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To cross-check if chrony is now up and running fine and to see the number of servers and peers that are connected to it, run the following chronyc command.

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# chronyc activityrn

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Check Chrony Activity
Check Chrony Activity

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Checking Chrony Synchronization

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To display information (list of servers available, status, and offsets from the local clock and the source) about the current time sources that chronyd is accessing, run the following command with the -v flag shows the description for each column.

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# chronyc sourcesrnORrn# chronyc sources -vrn

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Check Chronyd Time Sources
Check Chronyd Time Sources

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Concerning the previous command, to display other useful information for each of the sources currently being examined by chronyd (such as the drift rate and offset estimation process), use the sourcestats command.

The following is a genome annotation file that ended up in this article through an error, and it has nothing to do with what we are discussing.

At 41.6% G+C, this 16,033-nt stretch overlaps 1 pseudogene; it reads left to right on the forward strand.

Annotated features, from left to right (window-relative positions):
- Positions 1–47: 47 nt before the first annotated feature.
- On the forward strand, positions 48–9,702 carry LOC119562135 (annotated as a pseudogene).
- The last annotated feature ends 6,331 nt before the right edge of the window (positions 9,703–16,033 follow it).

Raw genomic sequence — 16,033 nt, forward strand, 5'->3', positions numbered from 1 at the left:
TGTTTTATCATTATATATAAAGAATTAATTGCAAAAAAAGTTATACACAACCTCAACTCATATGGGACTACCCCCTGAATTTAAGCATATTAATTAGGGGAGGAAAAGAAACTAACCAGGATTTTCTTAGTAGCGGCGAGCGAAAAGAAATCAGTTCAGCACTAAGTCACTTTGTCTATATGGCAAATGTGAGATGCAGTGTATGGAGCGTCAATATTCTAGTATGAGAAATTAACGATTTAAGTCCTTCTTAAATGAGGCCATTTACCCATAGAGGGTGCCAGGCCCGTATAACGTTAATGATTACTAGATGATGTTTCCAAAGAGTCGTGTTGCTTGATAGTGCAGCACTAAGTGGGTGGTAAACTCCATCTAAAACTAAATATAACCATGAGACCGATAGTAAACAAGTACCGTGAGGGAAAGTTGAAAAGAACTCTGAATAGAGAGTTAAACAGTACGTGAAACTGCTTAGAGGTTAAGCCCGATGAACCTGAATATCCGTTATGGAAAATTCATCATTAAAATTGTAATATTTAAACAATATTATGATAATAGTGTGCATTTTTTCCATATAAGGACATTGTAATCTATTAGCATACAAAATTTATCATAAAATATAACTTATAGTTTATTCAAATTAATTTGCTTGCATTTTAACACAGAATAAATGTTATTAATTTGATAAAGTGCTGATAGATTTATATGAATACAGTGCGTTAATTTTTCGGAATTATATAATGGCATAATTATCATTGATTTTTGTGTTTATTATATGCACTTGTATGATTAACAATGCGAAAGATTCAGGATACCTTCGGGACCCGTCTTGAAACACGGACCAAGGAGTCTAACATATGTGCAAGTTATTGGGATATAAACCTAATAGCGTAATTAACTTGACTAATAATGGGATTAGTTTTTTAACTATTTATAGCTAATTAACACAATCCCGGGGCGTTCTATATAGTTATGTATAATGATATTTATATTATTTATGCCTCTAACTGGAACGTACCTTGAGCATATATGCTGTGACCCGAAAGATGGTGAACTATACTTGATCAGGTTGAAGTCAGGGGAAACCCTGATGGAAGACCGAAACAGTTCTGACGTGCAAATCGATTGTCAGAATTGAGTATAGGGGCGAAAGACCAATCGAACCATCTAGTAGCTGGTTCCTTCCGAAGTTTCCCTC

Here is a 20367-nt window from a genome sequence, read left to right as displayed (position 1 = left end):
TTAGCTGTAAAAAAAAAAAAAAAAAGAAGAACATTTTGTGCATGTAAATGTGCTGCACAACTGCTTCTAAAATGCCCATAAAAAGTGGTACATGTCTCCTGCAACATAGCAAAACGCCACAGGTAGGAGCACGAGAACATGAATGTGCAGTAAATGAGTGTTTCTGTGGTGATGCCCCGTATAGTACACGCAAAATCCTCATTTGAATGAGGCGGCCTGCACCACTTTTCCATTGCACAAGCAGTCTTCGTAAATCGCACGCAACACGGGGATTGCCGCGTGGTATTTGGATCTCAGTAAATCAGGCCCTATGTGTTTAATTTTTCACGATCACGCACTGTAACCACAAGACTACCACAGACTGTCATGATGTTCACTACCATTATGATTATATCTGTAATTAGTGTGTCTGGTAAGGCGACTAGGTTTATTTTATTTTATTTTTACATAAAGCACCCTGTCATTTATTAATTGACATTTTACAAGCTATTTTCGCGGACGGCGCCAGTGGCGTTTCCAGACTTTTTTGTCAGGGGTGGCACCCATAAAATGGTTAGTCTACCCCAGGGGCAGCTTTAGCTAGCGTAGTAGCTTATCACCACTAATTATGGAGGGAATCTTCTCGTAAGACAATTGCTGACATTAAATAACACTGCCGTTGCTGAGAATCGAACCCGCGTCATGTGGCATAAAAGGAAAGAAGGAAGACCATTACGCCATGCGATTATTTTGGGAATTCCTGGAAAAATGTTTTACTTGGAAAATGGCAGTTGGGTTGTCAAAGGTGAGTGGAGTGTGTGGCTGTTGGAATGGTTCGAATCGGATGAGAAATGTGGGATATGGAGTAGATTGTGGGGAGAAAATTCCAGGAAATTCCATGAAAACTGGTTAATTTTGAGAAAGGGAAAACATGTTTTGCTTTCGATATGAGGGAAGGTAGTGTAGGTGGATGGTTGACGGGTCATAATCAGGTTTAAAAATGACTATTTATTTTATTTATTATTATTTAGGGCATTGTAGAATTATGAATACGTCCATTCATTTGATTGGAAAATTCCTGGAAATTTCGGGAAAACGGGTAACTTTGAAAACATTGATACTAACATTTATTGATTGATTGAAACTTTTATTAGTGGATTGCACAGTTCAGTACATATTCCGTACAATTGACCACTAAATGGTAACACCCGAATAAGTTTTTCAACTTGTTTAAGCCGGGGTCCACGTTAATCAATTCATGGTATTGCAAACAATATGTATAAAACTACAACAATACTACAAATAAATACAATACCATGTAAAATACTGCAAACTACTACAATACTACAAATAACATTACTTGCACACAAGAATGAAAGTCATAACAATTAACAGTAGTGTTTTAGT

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# chronyc sourcestatsrnORrn# chronyc sourcestats -vrn

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Check Chronyd Source Stats
Check Chronyd Source Stats

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To check chrony tracking, run the following command.

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# chronyc trackingrn

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In the output of this command, the reference ID specifies the name (or IP address) if available, of the server to which the computer is currently synchronized, out of all the available servers.

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Display Chrony Tracking
Display Chrony Tracking

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Configuring Chrony Time Sources

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The main chrony configuration file is located at /etc/chrony.conf (CentOS/RHEL/Fedora) or /etc/chrony/chrony.conf (Ubuntu/Debian).

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When installing a Linux OS in the cloud, your system should have some default servers or a pool of servers added during the installation process. To add or change the default servers, open the configuratioon file for editing:

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# vim /etc/chrony.confrnORrn# vim /etc/chrony/chrony.confrn